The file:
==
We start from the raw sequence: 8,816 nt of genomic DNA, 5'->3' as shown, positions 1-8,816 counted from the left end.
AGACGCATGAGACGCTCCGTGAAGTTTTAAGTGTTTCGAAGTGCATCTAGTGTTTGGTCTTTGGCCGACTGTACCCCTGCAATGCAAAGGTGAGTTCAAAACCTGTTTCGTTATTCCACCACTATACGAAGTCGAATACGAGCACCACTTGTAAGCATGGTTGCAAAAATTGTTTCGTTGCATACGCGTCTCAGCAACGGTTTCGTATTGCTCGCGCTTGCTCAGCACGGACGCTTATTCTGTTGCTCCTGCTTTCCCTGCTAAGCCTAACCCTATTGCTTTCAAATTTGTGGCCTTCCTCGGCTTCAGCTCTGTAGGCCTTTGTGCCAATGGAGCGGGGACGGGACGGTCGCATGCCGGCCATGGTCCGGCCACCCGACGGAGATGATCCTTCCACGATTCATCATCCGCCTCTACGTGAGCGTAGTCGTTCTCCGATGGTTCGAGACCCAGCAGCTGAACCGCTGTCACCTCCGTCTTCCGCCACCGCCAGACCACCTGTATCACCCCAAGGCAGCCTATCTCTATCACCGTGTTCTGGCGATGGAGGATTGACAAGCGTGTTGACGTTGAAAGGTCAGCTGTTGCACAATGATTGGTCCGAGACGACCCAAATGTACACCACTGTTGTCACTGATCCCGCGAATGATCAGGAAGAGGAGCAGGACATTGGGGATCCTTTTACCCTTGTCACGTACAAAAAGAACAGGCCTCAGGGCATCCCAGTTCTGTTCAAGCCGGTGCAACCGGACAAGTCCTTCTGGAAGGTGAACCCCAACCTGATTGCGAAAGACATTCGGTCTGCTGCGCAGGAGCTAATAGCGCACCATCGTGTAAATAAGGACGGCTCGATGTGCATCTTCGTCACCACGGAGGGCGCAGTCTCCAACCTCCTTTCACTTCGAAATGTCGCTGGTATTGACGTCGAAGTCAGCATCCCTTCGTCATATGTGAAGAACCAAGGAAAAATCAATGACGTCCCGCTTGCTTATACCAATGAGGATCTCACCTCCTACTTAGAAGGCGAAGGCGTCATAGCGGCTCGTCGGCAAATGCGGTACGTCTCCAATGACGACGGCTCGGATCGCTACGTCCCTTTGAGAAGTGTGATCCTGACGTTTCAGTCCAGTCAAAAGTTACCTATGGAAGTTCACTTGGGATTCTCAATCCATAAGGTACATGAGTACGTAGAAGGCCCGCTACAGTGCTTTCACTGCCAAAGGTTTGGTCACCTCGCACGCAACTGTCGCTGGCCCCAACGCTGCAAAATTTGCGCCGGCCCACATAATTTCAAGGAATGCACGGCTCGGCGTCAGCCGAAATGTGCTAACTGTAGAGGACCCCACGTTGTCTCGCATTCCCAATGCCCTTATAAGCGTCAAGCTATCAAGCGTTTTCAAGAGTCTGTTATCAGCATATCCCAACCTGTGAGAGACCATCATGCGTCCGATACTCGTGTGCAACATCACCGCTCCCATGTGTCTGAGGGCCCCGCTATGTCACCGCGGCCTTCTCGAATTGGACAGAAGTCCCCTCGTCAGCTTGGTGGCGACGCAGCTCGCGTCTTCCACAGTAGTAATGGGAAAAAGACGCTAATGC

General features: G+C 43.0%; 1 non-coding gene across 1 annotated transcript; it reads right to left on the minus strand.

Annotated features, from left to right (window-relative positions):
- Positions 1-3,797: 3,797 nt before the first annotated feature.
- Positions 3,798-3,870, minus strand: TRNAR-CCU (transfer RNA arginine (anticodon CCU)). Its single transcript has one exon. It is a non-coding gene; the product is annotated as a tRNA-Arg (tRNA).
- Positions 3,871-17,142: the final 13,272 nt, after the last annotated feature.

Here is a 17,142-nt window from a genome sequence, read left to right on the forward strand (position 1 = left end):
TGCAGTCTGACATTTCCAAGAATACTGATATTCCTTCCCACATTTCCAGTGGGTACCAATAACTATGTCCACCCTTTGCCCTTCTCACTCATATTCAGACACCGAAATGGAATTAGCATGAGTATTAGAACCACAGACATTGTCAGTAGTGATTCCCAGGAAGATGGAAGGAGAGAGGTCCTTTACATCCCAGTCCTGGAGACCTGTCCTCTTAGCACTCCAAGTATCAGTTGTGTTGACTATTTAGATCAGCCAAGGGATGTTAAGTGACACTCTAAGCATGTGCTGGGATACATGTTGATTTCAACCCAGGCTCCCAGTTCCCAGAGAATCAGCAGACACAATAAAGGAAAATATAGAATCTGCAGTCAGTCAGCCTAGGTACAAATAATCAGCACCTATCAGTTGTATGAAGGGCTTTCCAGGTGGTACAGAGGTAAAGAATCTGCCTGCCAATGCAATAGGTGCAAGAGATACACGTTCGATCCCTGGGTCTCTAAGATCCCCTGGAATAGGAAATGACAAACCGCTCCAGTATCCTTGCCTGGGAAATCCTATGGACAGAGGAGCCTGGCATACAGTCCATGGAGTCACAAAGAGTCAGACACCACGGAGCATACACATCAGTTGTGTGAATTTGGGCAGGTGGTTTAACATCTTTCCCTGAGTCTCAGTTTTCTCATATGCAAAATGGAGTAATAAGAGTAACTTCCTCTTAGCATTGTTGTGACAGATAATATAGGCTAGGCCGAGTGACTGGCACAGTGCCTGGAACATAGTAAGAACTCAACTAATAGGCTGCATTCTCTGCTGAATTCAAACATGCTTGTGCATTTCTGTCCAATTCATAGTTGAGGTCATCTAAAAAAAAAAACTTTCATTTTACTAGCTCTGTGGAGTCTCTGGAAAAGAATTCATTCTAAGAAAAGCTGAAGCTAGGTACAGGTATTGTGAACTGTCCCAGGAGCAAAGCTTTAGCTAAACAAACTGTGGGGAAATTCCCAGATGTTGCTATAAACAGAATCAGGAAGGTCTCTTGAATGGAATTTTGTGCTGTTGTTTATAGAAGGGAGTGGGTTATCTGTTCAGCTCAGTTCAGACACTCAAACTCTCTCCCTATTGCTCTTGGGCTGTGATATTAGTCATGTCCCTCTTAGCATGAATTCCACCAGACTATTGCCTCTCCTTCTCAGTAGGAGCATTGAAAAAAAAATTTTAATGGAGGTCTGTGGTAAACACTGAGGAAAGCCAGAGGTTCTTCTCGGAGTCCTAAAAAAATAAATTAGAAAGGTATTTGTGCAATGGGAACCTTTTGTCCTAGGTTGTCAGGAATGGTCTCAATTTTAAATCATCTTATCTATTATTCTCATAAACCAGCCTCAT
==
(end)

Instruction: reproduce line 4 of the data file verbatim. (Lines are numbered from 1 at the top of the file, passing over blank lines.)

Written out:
Annotated features, from left to right (window-relative positions):